Full-Court Miracle is the only Disney Channel Original Movie to focus on Hanukkah or Judaism. The film was written by Joel Kauffman and Donald C. Yost, who also wrote Miracle in Lane 2, and it was directed by Stuart Gillard. Alex D. Linz plays Alex Schlotsky, a middle schooler who goes to a yeshiva in Philadelphia. Alex knows what he wants to be when he grows up: an NBA basketball player. His mother (played by Linda Kash from Cadet Kelly) is a doctor, and she expects her son to follow in her footsteps. It’s normally the DCOM dad who tries to dictate his son’s future (which tends to involve sports), but mom is very against basketball in this movie. She’s unhappy when Alex and his teammates find a new coach out in their community: Lamont Carr, the University of Virginia’s first Black basketball player to graduate (true story). Carr passed away in 2017. He had a multi-faceted career after graduating from law school, including coaching Jewish basketball players and championing the sport of darts.
I read one Full-Court Miracle review suggesting that the film should have been more about Lamont Carr. That’s a fair criticism. However, he has an important role in the DCOM. After a fantasy flashback sequence in which Alex (holding a basketball) and Israelites face Antiochus’ army, the boy tells his rabbi, “Our team needs a Judah Maccabee.” The rabbi asks Alex during their conversation, “Will you recognize this Judah when you see him?” And so, Lamont Carr, an athlete with a knee injury who’s living out of his van while waiting for pro basketball opportunities, is the Judah Maccabee of Philadelphia Hebrew Academy Lions. The boys pay Lamont out of pocket for basketball coaching sessions, and he becomes more invested in their success and their lives, eventually having a Shabbat dinner with the Schlotskys and Rabbi Lewis.
Coach Carr is offered a job at the school so that players can practice on-site, and the nosy school principal reminds him that his place of residence is required information for his paperwork. Lamont gives a sham address, since his van is his home, but Alex’s realtor father helps the coach out by letting him stay in a rental unit in exchange for some labor.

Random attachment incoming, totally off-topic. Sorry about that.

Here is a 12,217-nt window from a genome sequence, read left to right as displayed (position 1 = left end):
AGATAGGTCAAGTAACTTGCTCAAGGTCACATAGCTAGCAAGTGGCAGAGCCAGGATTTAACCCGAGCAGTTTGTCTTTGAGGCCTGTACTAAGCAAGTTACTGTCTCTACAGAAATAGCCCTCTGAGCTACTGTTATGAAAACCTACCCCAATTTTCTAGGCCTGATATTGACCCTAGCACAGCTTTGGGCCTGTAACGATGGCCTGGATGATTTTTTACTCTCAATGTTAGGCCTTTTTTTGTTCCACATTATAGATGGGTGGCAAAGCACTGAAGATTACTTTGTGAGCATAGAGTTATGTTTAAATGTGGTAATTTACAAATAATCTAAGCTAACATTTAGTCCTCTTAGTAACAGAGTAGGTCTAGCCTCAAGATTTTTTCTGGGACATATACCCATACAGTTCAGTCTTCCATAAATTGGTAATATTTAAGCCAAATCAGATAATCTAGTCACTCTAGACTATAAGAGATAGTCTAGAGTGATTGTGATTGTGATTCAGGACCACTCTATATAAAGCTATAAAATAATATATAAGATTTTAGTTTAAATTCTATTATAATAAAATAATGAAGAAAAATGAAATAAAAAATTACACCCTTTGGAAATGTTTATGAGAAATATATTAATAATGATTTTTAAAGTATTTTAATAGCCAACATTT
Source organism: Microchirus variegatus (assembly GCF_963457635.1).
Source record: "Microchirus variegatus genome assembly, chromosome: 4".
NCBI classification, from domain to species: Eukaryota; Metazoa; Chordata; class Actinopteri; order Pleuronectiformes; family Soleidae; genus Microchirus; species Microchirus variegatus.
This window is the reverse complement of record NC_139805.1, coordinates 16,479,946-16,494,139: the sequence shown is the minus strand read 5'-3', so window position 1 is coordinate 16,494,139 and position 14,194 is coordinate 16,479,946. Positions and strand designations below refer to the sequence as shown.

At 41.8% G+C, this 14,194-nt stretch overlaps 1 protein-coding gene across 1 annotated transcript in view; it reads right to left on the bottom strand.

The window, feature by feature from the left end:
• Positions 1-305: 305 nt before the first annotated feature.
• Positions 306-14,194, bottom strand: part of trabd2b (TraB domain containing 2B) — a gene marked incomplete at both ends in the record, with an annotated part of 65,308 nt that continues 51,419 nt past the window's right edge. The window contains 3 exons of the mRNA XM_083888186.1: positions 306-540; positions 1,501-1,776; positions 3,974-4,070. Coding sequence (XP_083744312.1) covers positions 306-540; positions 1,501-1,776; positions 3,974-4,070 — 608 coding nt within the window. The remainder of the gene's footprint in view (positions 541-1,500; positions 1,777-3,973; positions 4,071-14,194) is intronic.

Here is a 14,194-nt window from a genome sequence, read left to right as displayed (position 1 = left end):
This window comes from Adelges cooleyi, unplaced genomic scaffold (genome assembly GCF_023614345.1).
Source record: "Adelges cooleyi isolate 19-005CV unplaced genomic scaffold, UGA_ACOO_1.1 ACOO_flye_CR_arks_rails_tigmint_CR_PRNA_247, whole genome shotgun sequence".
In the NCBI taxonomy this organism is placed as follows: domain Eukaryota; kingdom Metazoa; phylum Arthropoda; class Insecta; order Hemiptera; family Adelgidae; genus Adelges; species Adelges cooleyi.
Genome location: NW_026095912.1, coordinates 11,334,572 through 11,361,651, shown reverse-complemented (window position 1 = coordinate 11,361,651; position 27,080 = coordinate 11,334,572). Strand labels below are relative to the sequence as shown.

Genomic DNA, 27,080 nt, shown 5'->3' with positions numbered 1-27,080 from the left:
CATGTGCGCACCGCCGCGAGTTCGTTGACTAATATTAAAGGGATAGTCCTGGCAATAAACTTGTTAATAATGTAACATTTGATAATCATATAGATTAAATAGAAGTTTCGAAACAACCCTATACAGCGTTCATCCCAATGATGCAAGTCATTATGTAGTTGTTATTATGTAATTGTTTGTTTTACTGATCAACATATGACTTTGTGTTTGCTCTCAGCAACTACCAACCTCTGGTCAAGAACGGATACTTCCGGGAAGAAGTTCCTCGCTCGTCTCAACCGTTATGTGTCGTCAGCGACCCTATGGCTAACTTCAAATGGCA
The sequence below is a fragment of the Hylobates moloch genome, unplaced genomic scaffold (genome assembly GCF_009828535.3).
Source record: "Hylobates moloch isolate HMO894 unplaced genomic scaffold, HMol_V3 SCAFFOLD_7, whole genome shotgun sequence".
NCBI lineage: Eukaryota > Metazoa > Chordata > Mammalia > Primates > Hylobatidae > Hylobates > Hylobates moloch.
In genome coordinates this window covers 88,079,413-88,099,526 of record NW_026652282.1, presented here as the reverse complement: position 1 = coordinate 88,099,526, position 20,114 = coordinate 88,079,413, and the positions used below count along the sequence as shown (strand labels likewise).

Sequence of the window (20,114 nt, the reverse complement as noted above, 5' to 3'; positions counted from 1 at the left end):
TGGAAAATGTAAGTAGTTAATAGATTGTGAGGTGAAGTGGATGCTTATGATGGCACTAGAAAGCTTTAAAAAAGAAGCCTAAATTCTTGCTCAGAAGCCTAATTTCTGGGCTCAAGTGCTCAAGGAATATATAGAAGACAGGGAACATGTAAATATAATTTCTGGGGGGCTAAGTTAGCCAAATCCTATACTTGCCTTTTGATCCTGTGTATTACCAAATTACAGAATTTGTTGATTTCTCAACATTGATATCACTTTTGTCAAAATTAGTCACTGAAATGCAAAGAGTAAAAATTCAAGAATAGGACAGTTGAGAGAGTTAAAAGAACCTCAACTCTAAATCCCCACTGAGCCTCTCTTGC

I love seeing depictions of holidays in film and television, and the Schlotskys’ celebration of Hannukah is peaceful and very warm. They sing by the light of the menorah and then open their presents. Not surprisingly, Alex’s mother gives him a new encyclopedia CD-ROM, but his dad gives him a basketball card Alex had sold to pay for Lamont Carr’s first coaching sessions. Carr can’t stay on with the Lions, as the Philadelphia 76ers have a spot for him. The boys do their best to prepare for the big tournament that takes place during the last third of the movie. Hanukkah symbolism is at a high during the tournament, as the players complete their game with just enough oil to keep the generator running. Alex’s mom bumps into NBA player Jerome Williams while she’s out looking for Lamont. “What would you say to someone who’s 14 years old, five feet tall, and wants to be in the NBA?” she asks Williams. He answers, “I’d say sign that boy up. He’s a big dreamer.” She then takes Coach Carr to the tournament, where he helps the Lions secure their victory. All the while, Alex’s friend is holding up a “Miracles Happen” sign in the stands. Lamont is reunited with his family after the game and expresses interest in staying on to be a full-time coach for the yeshiva, at Alex’s mother’s request.
In the lovely closing montage, Alex lights the whole menorah, and he and his parents are seen playing basketball outside with Lamont Carr and his family. Happy Hanukkah; here’s to Disney Channel’s Full-Court Miracle!